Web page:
When Acting President Yemi Osinbajo visited Cross River State recently and commended Governor Ayade’s efforts on infrastructural and economic development, analysts believed that the latter’s level of acceptability and popularity in the state would increase. But some people, including government workers, think otherwise, saying the commendation by a member of a rival party was a mere political statement as the APC would want to take over the state in 2019.
Mass defection to the APC as a poser
A political analyst, Effiom Paul, said the continued mass defection of key PDP leaders in the state to the rival APC was compounding the governor’s waning popularity, adding that it is a major slap on his face.
Many pundits are of the opinion that a combined force from the likes of Senator Victor Ndoma-Egba, Senator Bassey Otu, Senator Florence Ita-Giwa, Senator John Owan-Enoh and former Governor Clement Ebri, amongst several others, would work against Ayade’s dream to return to the Government House in 2019.
It is believed that many of these defectors would sponsor candidates against the governor, whether in the PDP or APC, as a way to pay him and his sponsors in their own coin.
Although it is believed that Governor Ayade would take advantage of the unspoken rift within the APC in the state to achieve his second term dream, the fact remains that the opposition party is gradually building up in numerical strength and clout.
Political watchers also believe that the appointment of indigenes of the state into key positions at the national level by President Muhammadu Buhari is a strategy towards taking over the state during the next general elections. Federal Government appointees such as the Minister of Niger Delta Affairs, Usani Uguru Usani; Special Adviser to the President on Prosecution, Chief Okoi Obono-Obla; Head of Service of the Federation, Mrs. Winifred Oyo-Ita; Chief Justice of Nigeria, Walter Onnoghen; Chief of Naval Staff, Vice Admiral Ibok Ete Ibas, among others, will definitely work for the APC in 2019.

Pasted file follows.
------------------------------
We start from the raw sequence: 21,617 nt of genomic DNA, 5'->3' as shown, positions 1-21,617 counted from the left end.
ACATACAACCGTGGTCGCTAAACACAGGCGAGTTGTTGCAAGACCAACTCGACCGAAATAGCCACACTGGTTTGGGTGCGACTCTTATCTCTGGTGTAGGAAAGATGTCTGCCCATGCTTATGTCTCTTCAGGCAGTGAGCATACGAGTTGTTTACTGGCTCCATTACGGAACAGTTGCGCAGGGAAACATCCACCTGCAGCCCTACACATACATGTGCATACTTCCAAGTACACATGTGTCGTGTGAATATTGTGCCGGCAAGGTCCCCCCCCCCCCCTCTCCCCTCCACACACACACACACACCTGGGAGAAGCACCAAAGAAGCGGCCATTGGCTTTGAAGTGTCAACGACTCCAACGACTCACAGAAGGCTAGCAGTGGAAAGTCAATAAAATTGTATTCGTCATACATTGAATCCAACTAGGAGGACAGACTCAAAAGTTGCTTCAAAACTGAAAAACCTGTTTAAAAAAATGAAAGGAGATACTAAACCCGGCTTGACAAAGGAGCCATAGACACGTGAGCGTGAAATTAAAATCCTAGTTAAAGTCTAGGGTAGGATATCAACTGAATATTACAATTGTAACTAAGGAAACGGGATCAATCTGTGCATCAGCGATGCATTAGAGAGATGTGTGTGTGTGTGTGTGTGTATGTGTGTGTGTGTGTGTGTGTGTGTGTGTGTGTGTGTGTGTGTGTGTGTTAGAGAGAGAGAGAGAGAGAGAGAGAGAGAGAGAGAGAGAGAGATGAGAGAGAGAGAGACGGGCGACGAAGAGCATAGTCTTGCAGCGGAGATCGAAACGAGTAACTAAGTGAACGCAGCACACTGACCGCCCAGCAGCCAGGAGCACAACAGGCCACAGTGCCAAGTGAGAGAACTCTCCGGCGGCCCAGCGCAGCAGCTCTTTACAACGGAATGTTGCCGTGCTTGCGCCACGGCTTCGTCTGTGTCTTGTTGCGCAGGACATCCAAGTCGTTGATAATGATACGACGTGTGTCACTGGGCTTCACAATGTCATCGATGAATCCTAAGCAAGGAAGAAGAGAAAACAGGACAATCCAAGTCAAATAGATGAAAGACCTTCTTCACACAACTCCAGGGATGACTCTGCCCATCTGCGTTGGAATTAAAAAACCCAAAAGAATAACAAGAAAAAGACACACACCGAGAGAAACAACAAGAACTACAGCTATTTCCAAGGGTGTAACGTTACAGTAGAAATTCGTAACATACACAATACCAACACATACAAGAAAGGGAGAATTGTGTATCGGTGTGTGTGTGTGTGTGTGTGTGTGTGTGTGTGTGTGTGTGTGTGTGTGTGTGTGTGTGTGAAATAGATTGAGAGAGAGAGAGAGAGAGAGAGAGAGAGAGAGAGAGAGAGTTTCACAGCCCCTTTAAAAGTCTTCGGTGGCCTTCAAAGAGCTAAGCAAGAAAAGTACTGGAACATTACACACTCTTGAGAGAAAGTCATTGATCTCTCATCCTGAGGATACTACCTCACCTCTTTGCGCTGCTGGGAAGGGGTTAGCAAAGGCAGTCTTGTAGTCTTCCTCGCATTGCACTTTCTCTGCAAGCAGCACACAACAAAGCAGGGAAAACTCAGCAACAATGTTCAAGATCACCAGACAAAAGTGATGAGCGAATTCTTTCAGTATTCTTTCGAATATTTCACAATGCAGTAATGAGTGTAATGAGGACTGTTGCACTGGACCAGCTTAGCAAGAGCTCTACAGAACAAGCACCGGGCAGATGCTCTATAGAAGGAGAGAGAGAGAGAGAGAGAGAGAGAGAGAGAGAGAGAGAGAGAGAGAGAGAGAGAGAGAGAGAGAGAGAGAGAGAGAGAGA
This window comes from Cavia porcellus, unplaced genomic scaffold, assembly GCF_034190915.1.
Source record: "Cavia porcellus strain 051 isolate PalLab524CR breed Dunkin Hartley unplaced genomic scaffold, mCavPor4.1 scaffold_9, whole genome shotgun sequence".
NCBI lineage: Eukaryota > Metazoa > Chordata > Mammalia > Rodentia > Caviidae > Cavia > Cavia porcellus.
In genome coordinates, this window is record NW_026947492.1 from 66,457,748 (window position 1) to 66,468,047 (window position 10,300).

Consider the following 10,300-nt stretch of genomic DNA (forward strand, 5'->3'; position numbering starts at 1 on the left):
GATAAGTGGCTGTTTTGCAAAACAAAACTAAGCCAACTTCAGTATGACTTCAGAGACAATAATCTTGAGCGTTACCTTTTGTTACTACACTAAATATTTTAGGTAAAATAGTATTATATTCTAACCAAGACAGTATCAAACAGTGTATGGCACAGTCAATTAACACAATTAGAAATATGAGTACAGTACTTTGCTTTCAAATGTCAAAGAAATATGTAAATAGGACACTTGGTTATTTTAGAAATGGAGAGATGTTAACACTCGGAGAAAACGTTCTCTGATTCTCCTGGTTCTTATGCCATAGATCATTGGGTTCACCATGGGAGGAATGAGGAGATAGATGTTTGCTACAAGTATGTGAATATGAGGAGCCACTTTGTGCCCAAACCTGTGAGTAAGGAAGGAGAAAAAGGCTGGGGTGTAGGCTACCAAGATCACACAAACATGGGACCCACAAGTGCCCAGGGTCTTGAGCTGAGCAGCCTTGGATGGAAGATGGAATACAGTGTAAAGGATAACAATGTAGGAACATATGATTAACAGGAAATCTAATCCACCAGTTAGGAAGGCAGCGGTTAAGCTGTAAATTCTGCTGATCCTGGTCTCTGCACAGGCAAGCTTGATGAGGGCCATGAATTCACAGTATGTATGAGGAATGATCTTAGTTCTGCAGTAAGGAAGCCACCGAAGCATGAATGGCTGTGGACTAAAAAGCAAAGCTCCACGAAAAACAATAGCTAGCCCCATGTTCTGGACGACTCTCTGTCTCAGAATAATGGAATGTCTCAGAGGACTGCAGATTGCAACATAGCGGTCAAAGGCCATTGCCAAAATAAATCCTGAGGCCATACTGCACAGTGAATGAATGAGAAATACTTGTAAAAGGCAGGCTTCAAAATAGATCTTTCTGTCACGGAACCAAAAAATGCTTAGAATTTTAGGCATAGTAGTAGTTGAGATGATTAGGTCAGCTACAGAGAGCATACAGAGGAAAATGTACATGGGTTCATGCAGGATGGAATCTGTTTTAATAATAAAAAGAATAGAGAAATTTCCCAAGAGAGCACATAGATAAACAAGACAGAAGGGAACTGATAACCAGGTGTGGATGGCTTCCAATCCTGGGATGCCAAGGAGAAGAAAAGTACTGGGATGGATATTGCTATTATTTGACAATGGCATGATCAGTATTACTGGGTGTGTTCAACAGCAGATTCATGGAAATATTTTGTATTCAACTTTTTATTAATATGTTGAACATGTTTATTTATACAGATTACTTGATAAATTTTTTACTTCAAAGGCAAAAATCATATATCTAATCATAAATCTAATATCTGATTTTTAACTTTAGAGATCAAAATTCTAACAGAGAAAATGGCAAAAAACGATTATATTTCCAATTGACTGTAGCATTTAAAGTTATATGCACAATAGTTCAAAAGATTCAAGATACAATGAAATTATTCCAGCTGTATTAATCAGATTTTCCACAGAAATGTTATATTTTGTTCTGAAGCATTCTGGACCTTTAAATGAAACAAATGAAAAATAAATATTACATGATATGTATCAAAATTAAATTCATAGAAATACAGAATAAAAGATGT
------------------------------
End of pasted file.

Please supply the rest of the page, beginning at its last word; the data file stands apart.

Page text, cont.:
Usani and Obono-Obla, for instance, have not hidden their reservations for the governor and how eager they are to see him replaced.
However, there are many people who see a messiah in Governor Ayade. For instance, the 34-year-old Commissioner for Youth and Sports in the state, Comrade Asu Okang, said his boss had all it takes to win a second term.
He said a new generation of politicians had emerged in Cross River State, adding that the governor has enough foot-soldiers to work for him during the next gubernatorial election. He debunked the notion that all the big names who left the party would influence the votes against the governor.
“The appointment of several young persons like me as special advisers, commissioners and personal assistants across the 18 local government areas of the state is deliberate. The governor had, while appointing us, said he wanted to expand his government to reach the remotest parts of the state.
“I can assure you that the governor knows what he is doing. He thinks and looks ahead. I can tell you that we are on ground; we are the real strategists. The governor has done so much for the people to deserve a second term,’’ he said.
Also speaking on the possible effect of the defection of prominent members of the PDP, Ayade’s senior media adviser, Christian Ita said, “They are all popular on pages of newspapers. How many votes do they have?’’
Ita said the governor had impacted positively on the lives of the people; hence the electorate will not run away from him.
“How many states in Nigeria, including the so-called wealthy ones, are faithfully paying workers’ salaries promptly? Some owe, but we are not; go and check. The governor even pays upfront; that is why the workers are happy with him and continually pray for him.
“He has also reduced taxes for the low income earners and built an industrial park where several people-oriented firms are springing up. He has completed the Cross River Garments Factory, where at least 3,000 women, mostly widows, have been engaged,’’ he added.